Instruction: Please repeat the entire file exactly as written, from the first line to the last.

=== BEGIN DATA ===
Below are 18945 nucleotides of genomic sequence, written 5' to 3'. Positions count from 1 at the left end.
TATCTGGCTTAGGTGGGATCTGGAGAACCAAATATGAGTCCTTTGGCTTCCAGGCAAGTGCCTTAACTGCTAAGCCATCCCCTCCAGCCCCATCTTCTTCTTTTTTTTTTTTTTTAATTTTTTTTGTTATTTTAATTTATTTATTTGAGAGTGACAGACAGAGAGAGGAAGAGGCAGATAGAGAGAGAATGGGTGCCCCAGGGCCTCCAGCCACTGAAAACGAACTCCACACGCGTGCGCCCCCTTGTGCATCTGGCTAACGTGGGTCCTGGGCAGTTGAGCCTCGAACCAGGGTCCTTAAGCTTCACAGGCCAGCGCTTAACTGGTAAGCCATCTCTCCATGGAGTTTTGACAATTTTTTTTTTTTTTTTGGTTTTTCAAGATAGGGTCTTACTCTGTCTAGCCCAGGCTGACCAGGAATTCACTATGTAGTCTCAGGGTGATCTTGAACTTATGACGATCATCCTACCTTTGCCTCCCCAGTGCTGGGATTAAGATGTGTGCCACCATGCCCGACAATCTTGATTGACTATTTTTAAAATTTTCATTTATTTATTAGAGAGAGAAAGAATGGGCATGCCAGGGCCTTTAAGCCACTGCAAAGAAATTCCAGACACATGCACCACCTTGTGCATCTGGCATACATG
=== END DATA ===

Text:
Below are 18945 nucleotides of genomic sequence, written 5' to 3'. Positions count from 1 at the left end.
TATCTGGCTTAGGTGGGATCTGGAGAACCAAATATGAGTCCTTTGGCTTCCAGGCAAGTGCCTTAACTGCTAAGCCATCCCCTCCAGCCCCATCTTCTTCTTTTTTTTTTTTTTTAATTTTTTTTGTTATTTTAATTTATTTATTTGAGAGTGACAGACAGAGAGAGGAAGAGGCAGATAGAGAGAGAATGGGTGCCCCAGGGCCTCCAGCCACTGAAAACGAACTCCACACGCGTGCGCCCCCTTGTGCATCTGGCTAACGTGGGTCCTGGGCAGTTGAGCCTCGAACCAGGGTCCTTAAGCTTCACAGGCCAGCGCTTAACTGGTAAGCCATCTCTCCATGGAGTTTTGACAATTTTTTTTTTTTTTTTGGTTTTTCAAGATAGGGTCTTACTCTGTCTAGCCCAGGCTGACCAGGAATTCACTATGTAGTCTCAGGGTGATCTTGAACTTATGACGATCATCCTACCTTTGCCTCCCCAGTGCTGGGATTAAGATGTGTGCCACCATGCCCGACAATCTTGATTGACTATTTTTAAAATTTTCATTTATTTATTAGAGAGAGAAAGAATGGGCATGCCAGGGCCTTTAAGCCACTGCAAAGAAATTCCAGACACATGCACCACCTTGTGCATCTGGCATACATG